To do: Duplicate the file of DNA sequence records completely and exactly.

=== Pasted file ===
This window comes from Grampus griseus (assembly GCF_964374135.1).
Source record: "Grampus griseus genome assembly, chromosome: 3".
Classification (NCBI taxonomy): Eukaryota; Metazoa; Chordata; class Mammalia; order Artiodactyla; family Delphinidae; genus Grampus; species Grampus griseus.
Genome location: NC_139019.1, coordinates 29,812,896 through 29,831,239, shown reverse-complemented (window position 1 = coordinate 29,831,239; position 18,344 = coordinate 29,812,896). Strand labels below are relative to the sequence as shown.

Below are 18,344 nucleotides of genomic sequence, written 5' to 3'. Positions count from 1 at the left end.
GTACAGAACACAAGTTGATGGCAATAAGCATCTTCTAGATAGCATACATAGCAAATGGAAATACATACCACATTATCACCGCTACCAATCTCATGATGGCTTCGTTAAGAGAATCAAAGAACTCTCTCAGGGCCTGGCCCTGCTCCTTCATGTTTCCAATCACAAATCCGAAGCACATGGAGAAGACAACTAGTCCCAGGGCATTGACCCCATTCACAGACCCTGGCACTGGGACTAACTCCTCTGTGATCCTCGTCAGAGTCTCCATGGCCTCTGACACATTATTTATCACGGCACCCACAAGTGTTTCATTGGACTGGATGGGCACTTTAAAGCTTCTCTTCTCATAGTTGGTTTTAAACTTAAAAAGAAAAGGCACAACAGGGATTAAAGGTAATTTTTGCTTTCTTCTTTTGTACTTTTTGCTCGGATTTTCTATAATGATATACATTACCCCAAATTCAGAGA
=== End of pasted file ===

This window comes from Grampus griseus (assembly GCF_964374135.1).
Source record: "Grampus griseus genome assembly, chromosome: 3".
Classification (NCBI taxonomy): Eukaryota; Metazoa; Chordata; class Mammalia; order Artiodactyla; family Delphinidae; genus Grampus; species Grampus griseus.
Genome location: NC_139019.1, coordinates 29,812,896 through 29,831,239, shown reverse-complemented (window position 1 = coordinate 29,831,239; position 18,344 = coordinate 29,812,896). Strand labels below are relative to the sequence as shown.

Below are 18,344 nucleotides of genomic sequence, written 5' to 3'. Positions count from 1 at the left end.
GTACAGAACACAAGTTGATGGCAATAAGCATCTTCTAGATAGCATACATAGCAAATGGAAATACATACCACATTATCACCGCTACCAATCTCATGATGGCTTCGTTAAGAGAATCAAAGAACTCTCTCAGGGCCTGGCCCTGCTCCTTCATGTTTCCAATCACAAATCCGAAGCACATGGAGAAGACAACTAGTCCCAGGGCATTGACCCCATTCACAGACCCTGGCACTGGGACTAACTCCTCTGTGATCCTCGTCAGAGTCTCCATGGCCTCTGACACATTATTTATCACGGCACCCACAAGTGTTTCATTGGACTGGATGGGCACTTTAAAGCTTCTCTTCTCATAGTTGGTTTTAAACTTAAAAAGAAAAGGCACAACAGGGATTAAAGGTAATTTTTGCTTTCTTCTTTTGTACTTTTTGCTCGGATTTTCTATAATGATATACATTACCCCAAATTCAGAGA